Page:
Inside Out

Feature in Issue 16-2 | Summer 2004

Katie Etheridge reports on the 10th Anniversary Streets of Brighton Showcase – not all of which was in the street!

A new dimension was bought to this year's showcase, in the shape of the ‘Famous Spiegeltent'. An original 1920s travelling dance salon and sideshow cabaret marquee, complete with wooden dancefloor and cosy mirrored booths, it became an interesting backdrop for new work. A halfway house between the streets and traditional indoor theatre, the Spiegeltent reflects a long European history of popular performance in temporary spaces, from fairground booths to travelling tented theatres and circuses.

The use of this space was made more interesting by several companies presenting the same work both under canvas and outdoors. An enjoyable example was Speakeasy Theatre's The Radio Show. It's 1912, and three eccentric characters are demonstrating the wonders of wireless communication to the Radiograph Society. A beautifully realised Heath Robinson-esque set and inventive use of sound support this comic re-enactment of an early radio broadcast. Proceedings are led by Paschale Straiton's marvellous bespectacled, twittering Miss Tweedy. The clever time-lapse device during her long technical lecture has great comic potential and could be developed into a longer sequence for more laughs. The audience interaction, however, was a bit clunky, and the ending sudden and downbeat. The piece was less effective outside the atmospheric cocoon of the Spiegeltent and lends itself more to a theatrical or site-specific setting (a musty church hall perhaps).

The Spiegeltent was at its best when integral to the work. This cannot be better demonstrated than by Ragroof Theatre's Make Do and Mend, which transported audiences back in time to a 1940s tea dance. The wooden floor is bought to life by dancers of all ages energetically jiving away to big band music.

Just as the audience is getting comfortable with their cuppas, there is an air raid siren. The dancers scatter, and the story begins as a gawky female narrator spills a tin of buttons onto the floor. From these buttons flow a montage of memories, channelled by the six-strong cast. Local people's reminiscences of living, loving and longing in 1940s Brighton are beautifully evoked through text, movement, gentle comedy and powerful soundscape. Three female performers, gorgeous in pillar box red 40s dresses, seem to totally embody the period as they create exquisite, clear images through elegant gestural choreography. However, the role of the fantastically kooky button curator needs clarification. As instigator and outsider, when skipping from omniscient narration to first person reminiscing, the character loses its definition and blurs with the others. It is difficult to think how else this genuinely poignant piece could be improved. A live band perhaps? Maybe this will happen in Ragroof's next planned collaboration with older people, a bandstand tour.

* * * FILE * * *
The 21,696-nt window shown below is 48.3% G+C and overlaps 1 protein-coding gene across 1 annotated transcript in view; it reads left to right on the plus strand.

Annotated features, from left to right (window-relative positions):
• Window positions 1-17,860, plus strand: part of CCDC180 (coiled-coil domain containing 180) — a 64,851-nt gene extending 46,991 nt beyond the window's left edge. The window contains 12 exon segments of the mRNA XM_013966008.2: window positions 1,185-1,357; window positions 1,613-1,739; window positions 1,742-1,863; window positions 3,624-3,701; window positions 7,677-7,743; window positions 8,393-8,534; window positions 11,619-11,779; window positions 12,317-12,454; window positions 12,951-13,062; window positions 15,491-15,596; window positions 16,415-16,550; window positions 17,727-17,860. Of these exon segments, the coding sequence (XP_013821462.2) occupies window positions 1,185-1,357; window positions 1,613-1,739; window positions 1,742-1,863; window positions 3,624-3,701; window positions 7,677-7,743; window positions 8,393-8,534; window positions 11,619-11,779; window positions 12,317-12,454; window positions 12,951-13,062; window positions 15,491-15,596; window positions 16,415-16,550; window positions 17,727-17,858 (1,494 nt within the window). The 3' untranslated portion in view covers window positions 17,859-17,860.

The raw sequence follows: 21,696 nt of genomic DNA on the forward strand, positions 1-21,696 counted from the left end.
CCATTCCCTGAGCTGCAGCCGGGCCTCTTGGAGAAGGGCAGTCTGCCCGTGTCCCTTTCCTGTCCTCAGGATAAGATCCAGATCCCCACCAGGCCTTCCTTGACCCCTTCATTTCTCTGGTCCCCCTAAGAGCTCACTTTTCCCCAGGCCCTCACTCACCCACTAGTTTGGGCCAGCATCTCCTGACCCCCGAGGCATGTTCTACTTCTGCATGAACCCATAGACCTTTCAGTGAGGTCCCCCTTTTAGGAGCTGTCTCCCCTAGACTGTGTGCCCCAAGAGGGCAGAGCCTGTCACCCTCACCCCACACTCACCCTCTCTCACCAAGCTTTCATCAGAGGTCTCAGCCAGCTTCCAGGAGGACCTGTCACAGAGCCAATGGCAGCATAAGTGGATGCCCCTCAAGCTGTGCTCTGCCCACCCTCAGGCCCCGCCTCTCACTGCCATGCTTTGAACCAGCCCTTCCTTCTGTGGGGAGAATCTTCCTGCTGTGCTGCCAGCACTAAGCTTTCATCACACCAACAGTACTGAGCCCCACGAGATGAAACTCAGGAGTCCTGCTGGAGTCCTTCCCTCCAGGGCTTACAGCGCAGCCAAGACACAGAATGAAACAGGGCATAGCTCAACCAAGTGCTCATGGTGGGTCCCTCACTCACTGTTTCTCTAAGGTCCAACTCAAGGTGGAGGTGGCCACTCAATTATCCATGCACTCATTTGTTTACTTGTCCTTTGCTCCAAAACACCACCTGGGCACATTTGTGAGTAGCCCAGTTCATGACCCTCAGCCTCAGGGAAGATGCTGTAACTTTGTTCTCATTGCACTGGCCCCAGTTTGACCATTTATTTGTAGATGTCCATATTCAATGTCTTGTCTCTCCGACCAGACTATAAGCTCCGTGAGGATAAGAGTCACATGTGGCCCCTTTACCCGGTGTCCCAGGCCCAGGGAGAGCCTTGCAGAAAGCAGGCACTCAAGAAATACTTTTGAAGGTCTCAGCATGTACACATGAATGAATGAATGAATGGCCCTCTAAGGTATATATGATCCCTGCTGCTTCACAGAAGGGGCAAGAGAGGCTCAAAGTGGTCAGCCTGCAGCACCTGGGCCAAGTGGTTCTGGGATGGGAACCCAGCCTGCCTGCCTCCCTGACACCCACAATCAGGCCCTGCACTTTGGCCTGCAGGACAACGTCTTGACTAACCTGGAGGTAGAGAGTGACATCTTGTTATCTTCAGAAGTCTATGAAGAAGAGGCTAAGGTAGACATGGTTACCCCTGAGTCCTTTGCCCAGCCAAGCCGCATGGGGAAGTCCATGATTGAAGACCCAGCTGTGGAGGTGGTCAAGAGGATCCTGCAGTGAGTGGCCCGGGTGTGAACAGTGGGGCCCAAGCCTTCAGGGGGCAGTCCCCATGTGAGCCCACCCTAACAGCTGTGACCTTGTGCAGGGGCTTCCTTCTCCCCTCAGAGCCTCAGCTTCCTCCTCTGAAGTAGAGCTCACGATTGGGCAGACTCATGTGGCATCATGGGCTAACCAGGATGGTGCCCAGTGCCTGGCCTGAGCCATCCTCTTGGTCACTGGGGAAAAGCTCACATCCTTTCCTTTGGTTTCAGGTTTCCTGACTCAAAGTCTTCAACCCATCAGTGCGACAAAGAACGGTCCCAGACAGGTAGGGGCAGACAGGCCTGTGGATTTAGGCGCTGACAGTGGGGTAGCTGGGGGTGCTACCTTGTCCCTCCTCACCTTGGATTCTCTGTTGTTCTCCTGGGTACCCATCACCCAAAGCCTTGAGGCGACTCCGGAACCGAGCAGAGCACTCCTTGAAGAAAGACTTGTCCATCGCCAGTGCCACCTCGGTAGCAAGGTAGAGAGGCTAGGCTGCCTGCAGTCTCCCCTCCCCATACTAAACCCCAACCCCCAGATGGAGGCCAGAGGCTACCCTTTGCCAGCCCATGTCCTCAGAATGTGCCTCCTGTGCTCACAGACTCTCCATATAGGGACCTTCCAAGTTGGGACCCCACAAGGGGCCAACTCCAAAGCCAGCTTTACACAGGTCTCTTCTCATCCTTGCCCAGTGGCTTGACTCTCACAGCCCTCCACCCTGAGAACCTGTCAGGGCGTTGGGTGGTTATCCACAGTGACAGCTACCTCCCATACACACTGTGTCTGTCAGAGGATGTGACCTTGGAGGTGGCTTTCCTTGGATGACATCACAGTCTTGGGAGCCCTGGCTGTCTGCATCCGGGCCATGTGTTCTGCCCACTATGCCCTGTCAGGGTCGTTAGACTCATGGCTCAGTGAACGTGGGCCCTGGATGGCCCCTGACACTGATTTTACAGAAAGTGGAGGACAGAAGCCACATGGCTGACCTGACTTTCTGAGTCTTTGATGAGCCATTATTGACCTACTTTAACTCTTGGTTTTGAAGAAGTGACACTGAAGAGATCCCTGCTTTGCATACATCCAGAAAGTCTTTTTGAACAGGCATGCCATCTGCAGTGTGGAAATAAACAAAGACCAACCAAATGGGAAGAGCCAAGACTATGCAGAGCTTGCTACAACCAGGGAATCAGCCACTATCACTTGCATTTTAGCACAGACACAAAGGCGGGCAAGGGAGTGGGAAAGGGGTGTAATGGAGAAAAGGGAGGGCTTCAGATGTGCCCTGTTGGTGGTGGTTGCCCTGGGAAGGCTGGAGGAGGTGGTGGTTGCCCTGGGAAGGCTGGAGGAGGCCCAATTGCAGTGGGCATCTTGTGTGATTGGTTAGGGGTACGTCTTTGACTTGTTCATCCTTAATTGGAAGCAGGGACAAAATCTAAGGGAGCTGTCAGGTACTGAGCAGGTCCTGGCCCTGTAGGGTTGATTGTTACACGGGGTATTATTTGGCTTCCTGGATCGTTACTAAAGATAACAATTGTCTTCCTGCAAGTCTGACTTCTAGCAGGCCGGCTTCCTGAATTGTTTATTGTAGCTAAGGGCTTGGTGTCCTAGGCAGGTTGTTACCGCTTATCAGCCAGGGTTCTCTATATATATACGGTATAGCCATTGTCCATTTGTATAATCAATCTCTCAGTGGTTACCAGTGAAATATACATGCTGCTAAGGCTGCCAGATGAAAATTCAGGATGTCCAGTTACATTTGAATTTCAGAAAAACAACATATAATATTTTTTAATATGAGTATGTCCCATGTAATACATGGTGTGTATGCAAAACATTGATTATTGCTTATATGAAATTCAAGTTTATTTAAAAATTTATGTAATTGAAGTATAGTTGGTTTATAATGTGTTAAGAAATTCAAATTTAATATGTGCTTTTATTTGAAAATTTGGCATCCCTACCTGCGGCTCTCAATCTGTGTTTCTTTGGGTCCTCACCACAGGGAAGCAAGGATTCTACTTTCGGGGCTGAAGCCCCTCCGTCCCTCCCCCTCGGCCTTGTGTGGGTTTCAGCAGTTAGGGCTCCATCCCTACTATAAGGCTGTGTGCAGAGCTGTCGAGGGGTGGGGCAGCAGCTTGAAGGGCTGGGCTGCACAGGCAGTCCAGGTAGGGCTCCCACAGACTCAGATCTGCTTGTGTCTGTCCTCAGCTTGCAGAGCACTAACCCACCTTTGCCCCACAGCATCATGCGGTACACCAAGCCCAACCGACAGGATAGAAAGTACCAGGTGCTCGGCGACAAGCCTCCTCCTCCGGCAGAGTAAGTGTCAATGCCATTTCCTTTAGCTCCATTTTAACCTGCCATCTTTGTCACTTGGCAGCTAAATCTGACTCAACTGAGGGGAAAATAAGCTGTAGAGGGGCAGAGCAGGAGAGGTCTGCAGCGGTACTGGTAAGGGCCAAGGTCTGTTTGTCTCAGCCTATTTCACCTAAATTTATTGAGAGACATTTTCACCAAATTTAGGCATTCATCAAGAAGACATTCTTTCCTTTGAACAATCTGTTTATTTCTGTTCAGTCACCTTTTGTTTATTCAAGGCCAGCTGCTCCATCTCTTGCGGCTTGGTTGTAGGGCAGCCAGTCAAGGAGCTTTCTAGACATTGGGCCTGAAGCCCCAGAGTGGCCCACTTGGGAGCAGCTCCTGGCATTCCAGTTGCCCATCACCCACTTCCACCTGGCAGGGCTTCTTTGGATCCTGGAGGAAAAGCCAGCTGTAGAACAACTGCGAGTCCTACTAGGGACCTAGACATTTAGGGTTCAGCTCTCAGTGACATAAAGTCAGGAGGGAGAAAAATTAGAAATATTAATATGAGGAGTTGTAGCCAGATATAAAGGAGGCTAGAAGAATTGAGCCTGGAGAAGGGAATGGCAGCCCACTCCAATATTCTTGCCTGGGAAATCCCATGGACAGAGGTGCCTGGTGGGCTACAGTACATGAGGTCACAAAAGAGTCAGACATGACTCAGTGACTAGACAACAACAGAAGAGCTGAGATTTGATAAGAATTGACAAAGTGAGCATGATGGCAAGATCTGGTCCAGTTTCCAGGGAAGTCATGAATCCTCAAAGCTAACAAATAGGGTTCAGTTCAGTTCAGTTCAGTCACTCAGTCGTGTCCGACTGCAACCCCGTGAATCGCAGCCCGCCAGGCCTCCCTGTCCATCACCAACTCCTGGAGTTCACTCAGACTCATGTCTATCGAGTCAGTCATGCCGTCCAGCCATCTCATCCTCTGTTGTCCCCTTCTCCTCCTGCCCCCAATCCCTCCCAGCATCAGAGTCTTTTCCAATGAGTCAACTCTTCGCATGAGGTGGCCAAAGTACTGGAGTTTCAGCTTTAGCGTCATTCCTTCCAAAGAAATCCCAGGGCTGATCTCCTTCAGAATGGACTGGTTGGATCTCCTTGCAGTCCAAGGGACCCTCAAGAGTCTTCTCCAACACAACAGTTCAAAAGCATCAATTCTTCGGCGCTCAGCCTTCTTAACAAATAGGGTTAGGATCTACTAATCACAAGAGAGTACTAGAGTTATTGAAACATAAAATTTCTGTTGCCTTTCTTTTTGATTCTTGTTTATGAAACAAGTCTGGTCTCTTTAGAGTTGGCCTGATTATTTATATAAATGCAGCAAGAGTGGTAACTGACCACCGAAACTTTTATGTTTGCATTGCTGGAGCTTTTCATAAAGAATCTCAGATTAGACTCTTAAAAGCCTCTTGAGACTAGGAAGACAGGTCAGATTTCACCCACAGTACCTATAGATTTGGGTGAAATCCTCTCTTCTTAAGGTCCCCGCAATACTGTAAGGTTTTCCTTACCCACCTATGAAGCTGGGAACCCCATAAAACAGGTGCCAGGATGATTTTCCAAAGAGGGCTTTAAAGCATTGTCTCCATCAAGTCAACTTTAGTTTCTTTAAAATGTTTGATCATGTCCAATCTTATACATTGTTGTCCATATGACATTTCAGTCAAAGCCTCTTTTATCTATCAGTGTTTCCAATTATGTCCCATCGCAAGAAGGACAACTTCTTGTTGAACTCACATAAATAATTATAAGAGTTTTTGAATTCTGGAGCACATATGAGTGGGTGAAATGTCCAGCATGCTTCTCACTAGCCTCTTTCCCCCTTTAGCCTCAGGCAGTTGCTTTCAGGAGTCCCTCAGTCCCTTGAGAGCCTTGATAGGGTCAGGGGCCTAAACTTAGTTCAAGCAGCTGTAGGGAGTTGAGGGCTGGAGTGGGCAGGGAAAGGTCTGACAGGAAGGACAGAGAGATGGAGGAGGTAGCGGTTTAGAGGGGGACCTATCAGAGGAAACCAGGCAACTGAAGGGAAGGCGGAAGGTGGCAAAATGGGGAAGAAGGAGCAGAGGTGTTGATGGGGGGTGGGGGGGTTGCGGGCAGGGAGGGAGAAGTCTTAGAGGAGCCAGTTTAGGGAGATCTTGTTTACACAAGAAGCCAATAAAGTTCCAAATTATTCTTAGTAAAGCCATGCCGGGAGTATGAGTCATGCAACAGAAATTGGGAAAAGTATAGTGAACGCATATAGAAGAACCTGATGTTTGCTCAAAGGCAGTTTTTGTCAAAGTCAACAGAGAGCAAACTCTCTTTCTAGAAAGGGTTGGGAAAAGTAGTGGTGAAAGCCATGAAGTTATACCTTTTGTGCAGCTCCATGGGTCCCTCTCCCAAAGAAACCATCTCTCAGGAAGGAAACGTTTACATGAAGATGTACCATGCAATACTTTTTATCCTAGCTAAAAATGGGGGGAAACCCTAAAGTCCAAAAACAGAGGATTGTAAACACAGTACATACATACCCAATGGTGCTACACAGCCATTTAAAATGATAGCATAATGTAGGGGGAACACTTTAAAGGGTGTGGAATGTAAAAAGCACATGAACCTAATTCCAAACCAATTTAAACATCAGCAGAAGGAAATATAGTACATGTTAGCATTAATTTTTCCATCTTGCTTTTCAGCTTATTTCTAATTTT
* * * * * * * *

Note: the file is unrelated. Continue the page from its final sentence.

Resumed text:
Heading outside... Walkabout relief came in the form of the Comic Character Creations Co. whose new Hairy Flashers elicited screams of horrified delight from a gaggle of office girls hanging out of a window and slightly unnerved giggling from passers-by. The Sleepwalkers, also new, did not offer such instant gratification as they wandered along zombie-like in their pyjamas, mumbling unconscious nonsense. It was The Lost Ramblers, an established piece from the company's repertoire, who claimed the streets as their own. The militant map-wielding walkers gathered delighted followers as they caused compulsive interactive mayhem: climbing over security barriers, sitting down in front of a car and marching into shops.

Looking Glass' new Walking Tables was a genuine oddity and surreal eye-catcher. From a distance they look like two giant wedding cakes: closer up you see that each is a table groaning with cakes and topped with an elaborate birdcage containing a growling, gurning head. Brave spectators fed cakes to the disembodied damsels through the birdcage doors. It was weird and wonderful enough without the accompanying musicians.

Being a local radio addict I was tickled by the Strangelings' Bramble FM ('Radio so local you can smell it'), which took the form of a live roadshow broadcast from a caravan. Despite a less than ideal siting and not being able to see DJ Maureen inside the caravan, I lost track of time passing the dutchie on the left hand side and discovering that I can in fact blow up balloons. I could have been there all afternoon if it hadn't been brought to my attention that the piece is a three-hour installation.

Other highlights included flattery-to-go from the Complementary Compliments Service, dada dance from The Freds and witnessing several genuine ladies of a certain age watch the wonderful dry-land synchronised swimming team Ladies of the Waves by Dodgy Totty.

After tramping the streets for two days it didn't seem to matter whether a piece was under canvas or open sky, walkabout or static – it just had to work in its context. As ‘the street' is not a fixed, unchanging place, the best shows interacted with or reflected their environment in some way. Here's hoping the next decade will bring more and more high quality, sensitively sited and perhaps site-specific new work to the Streets of Brighton.

Streets of Brighton is produced by Zap Arts – see The Famous Spiegeltent website is

This article in the magazine

Issue 16-2
p. 22